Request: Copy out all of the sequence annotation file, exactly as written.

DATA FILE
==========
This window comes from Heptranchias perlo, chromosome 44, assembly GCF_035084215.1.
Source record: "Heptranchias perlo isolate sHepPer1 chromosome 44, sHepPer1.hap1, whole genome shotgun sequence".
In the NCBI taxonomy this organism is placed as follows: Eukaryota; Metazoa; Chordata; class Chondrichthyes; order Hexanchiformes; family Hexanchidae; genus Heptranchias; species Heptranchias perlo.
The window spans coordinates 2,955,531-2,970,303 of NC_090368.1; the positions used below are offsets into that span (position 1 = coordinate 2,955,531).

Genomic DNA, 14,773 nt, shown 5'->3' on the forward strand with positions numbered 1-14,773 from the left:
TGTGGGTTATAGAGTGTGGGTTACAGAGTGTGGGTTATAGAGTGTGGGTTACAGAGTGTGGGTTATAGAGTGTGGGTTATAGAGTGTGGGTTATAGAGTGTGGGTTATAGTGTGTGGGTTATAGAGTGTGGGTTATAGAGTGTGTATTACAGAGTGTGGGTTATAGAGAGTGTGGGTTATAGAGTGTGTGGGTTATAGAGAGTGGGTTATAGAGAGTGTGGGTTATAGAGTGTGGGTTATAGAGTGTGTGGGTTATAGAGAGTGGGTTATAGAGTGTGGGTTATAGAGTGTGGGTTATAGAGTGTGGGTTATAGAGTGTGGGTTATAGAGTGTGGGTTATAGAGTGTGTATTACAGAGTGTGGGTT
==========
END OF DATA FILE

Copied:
This window comes from Heptranchias perlo, chromosome 44, assembly GCF_035084215.1.
Source record: "Heptranchias perlo isolate sHepPer1 chromosome 44, sHepPer1.hap1, whole genome shotgun sequence".
In the NCBI taxonomy this organism is placed as follows: Eukaryota; Metazoa; Chordata; class Chondrichthyes; order Hexanchiformes; family Hexanchidae; genus Heptranchias; species Heptranchias perlo.
The window spans coordinates 2,955,531-2,970,303 of NC_090368.1; the positions used below are offsets into that span (position 1 = coordinate 2,955,531).

Genomic DNA, 14,773 nt, shown 5'->3' on the forward strand with positions numbered 1-14,773 from the left:
TGTGGGTTATAGAGTGTGGGTTACAGAGTGTGGGTTATAGAGTGTGGGTTACAGAGTGTGGGTTATAGAGTGTGGGTTATAGAGTGTGGGTTATAGAGTGTGGGTTATAGTGTGTGGGTTATAGAGTGTGGGTTATAGAGTGTGTATTACAGAGTGTGGGTTATAGAGAGTGTGGGTTATAGAGTGTGTGGGTTATAGAGAGTGGGTTATAGAGAGTGTGGGTTATAGAGTGTGGGTTATAGAGTGTGTGGGTTATAGAGAGTGGGTTATAGAGTGTGGGTTATAGAGTGTGGGTTATAGAGTGTGGGTTATAGAGTGTGGGTTATAGAGTGTGGGTTATAGAGTGTGTATTACAGAGTGTGGGTT